Eighth grade Butterfly Project

As part of a study of Natural Selection, our eighth graders are doing a project to better understand camouflage. Camouflage is a trait that makes it very hard to see an animal in its natural habitat. Camouflage is an important part of their survival. It hides the animal from its predators while, at the same time, making the animal a sneaky predator itself. An animal that is best camouflaged in its environment has the best chance to survive, reproduce, and pass its color pattern (genes) on. The colorful patterns may be the result of genetic diversity or mutation. Students looked for a secret spot and designed a butterfly so it would blend in as much as possible.
After everyone finished, students counted the number of butterflies they could see and calculated the percentage of butterflies they were able to see and then not see. Next they engaged in conversation using the following prompts:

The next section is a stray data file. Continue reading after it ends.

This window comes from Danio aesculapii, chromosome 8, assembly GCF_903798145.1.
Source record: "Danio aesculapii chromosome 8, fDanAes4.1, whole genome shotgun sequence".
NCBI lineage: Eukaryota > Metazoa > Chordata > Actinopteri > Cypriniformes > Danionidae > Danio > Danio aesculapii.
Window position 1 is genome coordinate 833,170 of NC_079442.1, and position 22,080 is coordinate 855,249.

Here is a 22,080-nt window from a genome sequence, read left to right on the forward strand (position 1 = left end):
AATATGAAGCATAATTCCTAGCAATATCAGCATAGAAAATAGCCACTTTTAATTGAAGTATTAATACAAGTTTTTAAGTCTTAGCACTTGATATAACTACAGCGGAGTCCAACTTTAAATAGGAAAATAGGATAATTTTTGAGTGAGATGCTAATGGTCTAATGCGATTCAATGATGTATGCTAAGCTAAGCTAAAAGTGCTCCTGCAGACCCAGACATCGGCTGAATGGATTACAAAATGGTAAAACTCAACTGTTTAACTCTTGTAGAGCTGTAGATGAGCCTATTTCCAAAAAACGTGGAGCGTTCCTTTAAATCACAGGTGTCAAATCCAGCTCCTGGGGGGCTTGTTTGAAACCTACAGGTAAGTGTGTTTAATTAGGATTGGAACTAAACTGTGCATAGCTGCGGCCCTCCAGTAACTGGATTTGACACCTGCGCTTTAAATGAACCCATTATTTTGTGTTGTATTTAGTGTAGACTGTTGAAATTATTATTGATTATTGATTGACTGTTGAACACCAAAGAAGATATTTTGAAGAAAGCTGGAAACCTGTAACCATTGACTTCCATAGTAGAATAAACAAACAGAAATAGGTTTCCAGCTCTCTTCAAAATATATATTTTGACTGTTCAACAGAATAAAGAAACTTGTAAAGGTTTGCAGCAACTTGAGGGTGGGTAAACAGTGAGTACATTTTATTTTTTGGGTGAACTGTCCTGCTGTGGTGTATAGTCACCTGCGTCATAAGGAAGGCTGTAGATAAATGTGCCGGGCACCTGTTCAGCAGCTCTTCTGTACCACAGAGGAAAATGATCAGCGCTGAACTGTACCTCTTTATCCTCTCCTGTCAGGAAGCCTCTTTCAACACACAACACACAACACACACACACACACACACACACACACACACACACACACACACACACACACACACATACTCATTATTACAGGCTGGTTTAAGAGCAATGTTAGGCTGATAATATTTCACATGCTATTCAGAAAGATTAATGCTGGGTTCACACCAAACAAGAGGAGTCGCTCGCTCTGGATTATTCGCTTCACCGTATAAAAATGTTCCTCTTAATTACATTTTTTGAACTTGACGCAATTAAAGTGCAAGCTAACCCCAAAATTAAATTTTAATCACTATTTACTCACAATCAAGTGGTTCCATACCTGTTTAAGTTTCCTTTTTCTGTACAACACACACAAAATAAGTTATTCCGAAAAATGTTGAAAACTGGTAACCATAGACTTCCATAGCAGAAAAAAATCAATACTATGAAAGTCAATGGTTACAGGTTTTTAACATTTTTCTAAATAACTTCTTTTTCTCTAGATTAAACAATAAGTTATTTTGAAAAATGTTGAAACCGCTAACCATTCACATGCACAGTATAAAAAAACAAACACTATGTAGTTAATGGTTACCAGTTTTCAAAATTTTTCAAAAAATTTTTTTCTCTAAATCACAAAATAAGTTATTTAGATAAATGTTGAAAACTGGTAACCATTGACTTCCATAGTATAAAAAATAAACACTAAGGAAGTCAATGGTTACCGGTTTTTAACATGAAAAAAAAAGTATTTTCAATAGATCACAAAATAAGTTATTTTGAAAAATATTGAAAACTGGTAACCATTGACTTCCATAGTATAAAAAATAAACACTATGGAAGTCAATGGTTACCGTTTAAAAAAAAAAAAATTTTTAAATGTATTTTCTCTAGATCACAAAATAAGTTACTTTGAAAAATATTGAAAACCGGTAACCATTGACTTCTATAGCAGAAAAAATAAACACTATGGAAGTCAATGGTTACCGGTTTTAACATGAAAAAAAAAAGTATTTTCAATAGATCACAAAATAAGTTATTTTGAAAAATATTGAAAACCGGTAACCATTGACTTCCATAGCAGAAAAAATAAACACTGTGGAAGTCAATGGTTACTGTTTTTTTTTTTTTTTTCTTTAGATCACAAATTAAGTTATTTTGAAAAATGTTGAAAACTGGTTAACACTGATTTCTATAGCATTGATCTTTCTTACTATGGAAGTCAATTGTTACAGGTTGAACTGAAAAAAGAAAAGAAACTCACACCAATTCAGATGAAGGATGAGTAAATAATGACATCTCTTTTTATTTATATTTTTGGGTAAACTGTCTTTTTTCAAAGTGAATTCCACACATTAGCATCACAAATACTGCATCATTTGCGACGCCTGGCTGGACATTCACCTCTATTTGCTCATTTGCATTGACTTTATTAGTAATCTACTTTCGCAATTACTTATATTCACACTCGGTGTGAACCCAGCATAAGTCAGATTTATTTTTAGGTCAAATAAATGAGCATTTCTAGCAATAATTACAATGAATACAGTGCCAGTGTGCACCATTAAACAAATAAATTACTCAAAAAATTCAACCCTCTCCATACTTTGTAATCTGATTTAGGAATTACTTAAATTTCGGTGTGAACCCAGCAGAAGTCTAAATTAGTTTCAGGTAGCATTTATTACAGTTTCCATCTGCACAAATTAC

Which butterflies were easily caught and which butterflies survived to reproduce?
What trends or patterns would emerge after several generations (rounds of “hunting”)?
How does an organism’s structure enable survival and predict what might occur if the butterfly’s habitat was disturbed or damaged? For example, if a meadow became a shopping center or burns due to a fire.
What type of camouflage did the most successful butterflies in the classroom environment have?
What other adaptations of butterflies allow their survival?
Why are butterflies in trouble today?


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